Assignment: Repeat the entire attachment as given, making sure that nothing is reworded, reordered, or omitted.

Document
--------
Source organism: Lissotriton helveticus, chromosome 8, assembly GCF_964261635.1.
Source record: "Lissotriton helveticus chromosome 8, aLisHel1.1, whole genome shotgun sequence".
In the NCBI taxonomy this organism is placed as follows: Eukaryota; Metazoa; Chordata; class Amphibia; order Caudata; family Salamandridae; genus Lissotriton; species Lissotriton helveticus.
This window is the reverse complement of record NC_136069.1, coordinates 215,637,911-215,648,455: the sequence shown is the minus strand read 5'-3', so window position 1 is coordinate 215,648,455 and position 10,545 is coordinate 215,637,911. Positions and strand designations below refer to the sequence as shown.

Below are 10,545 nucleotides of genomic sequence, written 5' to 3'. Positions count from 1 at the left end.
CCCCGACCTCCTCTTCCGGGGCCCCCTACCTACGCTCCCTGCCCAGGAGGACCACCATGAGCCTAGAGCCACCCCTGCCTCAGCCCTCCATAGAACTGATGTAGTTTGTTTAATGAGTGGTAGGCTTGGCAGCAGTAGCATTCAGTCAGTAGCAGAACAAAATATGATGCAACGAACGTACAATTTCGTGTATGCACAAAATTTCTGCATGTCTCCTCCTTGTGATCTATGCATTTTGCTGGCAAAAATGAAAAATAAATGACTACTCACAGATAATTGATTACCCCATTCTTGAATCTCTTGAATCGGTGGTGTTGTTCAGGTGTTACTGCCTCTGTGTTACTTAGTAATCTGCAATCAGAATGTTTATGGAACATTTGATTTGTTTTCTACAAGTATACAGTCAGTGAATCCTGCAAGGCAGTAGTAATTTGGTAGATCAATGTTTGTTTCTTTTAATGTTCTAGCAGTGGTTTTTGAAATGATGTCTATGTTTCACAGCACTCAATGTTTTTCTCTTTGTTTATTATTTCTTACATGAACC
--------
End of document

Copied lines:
Source organism: Lissotriton helveticus, chromosome 8, assembly GCF_964261635.1.
Source record: "Lissotriton helveticus chromosome 8, aLisHel1.1, whole genome shotgun sequence".
In the NCBI taxonomy this organism is placed as follows: Eukaryota; Metazoa; Chordata; class Amphibia; order Caudata; family Salamandridae; genus Lissotriton; species Lissotriton helveticus.
This window is the reverse complement of record NC_136069.1, coordinates 215,637,911-215,648,455: the sequence shown is the minus strand read 5'-3', so window position 1 is coordinate 215,648,455 and position 10,545 is coordinate 215,637,911. Positions and strand designations below refer to the sequence as shown.

Below are 10,545 nucleotides of genomic sequence, written 5' to 3'. Positions count from 1 at the left end.
CCCCGACCTCCTCTTCCGGGGCCCCCTACCTACGCTCCCTGCCCAGGAGGACCACCATGAGCCTAGAGCCACCCCTGCCTCAGCCCTCCATAGAACTGATGTAGTTTGTTTAATGAGTGGTAGGCTTGGCAGCAGTAGCATTCAGTCAGTAGCAGAACAAAATATGATGCAACGAACGTACAATTTCGTGTATGCACAAAATTTCTGCATGTCTCCTCCTTGTGATCTATGCATTTTGCTGGCAAAAATGAAAAATAAATGACTACTCACAGATAATTGATTACCCCATTCTTGAATCTCTTGAATCGGTGGTGTTGTTCAGGTGTTACTGCCTCTGTGTTACTTAGTAATCTGCAATCAGAATGTTTATGGAACATTTGATTTGTTTTCTACAAGTATACAGTCAGTGAATCCTGCAAGGCAGTAGTAATTTGGTAGATCAATGTTTGTTTCTTTTAATGTTCTAGCAGTGGTTTTTGAAATGATGTCTATGTTTCACAGCACTCAATGTTTTTCTCTTTGTTTATTATTTCTTACATGAACC